A Georgia state legislator, angry at those who profit from the misery caused by violent crime, has proposed a constitutionally suspect remedy: a special surtax on any money made from telling true tales of serious felonies. The tax money would primarily flow into Georgia's Crime Victim Emergency Fund, which victims can apply to for some reimbursement for the effect of crimes.
The bill, which Democratic Georgia state Rep. Chuck Sims calls "The Victims Rights Act of 1998," originally would have applied to any factual account of a crime for which a perpetrator has been convicted and which happened within the previous 20 years. In response to heated criticism from local newspapers and First Amendment watchdogs, it was amended to be "inapplicable to factual accounts...reported in any media as news reports or news items."
Even with newspapers specifically excluded, Teresa Nelson of the American Civil Liberties Union of Georgia thinks the law violates the First Amendment. "It's a special tax based on the content of your speech," she says.
Nelson notes that the bill is a roundabout way to Sims's supposed goal: relief for victims. She says the state should instead encourage victims to directly sue criminals for any money they may have, not just the proceeds from accounts of their crimes. "If the inmate sold a book of poetry, this `Victims Rights Act' wouldn't do anything to help them," Nelson says. And if most of the money goes into the state fund, the victims affected by a specific crime would end up getting pennies on the dollar at best.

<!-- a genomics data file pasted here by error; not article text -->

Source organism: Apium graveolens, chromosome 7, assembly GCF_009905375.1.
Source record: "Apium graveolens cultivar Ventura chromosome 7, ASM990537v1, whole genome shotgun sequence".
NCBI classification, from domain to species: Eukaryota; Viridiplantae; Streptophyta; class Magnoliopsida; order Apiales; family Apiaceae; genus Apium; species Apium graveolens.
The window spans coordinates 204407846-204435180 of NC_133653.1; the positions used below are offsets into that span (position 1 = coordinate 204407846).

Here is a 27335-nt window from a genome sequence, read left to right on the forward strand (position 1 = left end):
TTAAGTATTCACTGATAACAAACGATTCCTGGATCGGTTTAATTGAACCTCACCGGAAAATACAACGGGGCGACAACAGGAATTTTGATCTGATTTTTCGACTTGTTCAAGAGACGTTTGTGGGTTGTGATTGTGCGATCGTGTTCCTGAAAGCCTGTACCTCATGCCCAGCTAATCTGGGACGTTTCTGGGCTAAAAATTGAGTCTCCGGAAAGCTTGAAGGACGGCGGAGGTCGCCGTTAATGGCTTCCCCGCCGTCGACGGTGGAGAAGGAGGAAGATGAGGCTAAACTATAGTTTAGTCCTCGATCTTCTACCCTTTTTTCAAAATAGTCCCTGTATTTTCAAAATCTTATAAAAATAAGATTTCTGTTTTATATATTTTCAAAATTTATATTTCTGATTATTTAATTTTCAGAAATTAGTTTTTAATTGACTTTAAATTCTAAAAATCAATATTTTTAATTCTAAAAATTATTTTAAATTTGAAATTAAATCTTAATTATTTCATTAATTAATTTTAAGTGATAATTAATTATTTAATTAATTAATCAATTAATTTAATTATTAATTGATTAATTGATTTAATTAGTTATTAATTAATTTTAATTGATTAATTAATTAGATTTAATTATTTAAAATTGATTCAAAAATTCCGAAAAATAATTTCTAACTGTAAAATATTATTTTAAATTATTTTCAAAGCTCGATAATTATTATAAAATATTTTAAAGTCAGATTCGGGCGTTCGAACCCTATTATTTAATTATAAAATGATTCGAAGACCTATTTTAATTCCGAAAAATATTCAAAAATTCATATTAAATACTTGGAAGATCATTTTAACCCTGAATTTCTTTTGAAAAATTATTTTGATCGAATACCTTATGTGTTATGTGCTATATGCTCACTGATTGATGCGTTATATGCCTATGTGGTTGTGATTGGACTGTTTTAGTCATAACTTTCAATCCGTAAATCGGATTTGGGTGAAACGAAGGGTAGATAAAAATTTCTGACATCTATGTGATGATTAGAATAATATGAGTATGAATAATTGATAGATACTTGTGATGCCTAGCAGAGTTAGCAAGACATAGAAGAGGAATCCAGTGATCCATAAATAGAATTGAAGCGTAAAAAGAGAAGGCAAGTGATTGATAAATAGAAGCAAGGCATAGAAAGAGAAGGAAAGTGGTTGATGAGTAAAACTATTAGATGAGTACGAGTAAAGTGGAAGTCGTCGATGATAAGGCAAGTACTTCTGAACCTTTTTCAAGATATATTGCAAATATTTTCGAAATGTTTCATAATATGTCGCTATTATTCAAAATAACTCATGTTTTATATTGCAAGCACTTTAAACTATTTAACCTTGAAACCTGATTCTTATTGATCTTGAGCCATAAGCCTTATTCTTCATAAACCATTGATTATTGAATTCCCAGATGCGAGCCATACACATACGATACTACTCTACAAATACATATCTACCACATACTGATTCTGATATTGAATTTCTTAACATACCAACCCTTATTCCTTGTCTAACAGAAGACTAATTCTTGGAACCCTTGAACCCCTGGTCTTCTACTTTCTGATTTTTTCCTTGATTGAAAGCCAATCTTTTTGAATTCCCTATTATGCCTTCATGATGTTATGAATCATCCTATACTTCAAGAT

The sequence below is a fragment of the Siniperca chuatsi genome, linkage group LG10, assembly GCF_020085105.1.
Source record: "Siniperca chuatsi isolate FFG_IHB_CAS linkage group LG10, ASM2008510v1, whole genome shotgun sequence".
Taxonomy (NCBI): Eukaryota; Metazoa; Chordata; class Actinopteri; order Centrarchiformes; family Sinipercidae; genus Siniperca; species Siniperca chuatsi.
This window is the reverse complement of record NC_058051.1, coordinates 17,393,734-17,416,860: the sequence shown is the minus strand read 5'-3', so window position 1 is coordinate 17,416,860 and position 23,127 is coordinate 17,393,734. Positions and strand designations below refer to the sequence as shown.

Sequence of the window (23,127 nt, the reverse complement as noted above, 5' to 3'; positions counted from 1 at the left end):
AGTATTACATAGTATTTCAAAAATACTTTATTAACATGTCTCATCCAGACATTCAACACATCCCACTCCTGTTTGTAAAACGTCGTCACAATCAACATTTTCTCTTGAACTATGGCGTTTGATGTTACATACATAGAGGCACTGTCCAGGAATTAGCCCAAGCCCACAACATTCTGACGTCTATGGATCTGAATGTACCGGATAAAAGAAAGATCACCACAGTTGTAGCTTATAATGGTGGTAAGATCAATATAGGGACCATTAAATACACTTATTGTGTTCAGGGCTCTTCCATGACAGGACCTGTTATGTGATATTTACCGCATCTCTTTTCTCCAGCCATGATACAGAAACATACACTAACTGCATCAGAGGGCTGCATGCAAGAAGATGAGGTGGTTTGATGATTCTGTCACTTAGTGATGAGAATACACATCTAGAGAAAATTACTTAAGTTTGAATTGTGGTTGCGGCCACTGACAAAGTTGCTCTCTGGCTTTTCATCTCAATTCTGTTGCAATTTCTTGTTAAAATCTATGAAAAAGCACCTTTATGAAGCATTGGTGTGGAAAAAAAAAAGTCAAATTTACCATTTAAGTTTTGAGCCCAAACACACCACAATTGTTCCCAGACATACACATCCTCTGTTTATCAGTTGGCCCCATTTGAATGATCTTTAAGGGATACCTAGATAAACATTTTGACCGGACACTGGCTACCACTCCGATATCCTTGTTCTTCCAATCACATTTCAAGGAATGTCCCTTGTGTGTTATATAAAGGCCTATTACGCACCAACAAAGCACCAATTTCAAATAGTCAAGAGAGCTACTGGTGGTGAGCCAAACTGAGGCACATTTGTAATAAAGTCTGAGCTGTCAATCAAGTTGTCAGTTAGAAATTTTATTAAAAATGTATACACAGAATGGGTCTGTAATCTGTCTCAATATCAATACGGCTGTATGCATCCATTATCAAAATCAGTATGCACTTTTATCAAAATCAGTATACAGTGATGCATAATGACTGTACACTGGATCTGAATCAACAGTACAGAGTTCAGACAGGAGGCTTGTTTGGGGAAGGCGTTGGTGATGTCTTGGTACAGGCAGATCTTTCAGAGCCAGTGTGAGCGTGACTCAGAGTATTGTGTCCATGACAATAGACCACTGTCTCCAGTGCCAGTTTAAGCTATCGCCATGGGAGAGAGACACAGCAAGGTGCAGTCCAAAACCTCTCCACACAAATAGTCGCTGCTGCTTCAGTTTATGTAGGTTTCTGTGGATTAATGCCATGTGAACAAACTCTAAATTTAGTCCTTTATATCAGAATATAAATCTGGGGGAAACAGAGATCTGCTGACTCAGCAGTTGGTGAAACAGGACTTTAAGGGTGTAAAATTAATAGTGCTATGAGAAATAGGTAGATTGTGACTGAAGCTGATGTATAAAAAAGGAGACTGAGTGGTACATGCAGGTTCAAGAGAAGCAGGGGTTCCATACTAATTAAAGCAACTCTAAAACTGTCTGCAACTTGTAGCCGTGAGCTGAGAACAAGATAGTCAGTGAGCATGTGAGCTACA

Sims thinks all this First Amendment talk is hooey. "You can't tax people writing movies, books, and screenplays? That's a complete fallacy," Sims complains, not granting that taxing written material raises special constitutional issues. "You tax cigarettes, beer, property owners, cattlemen--all those people are hit with specific taxes based on what they do or sell. All writers are taxed the income tax, so why isn't that a detriment to their free speech and ability to write?"
Because of the bad publicity the bill received, Sims didn't put it up for a vote this year, but he intends to push it again in next year's legislative session. "It had lots of bipartisan support this year," he says, "and I think I can get it through."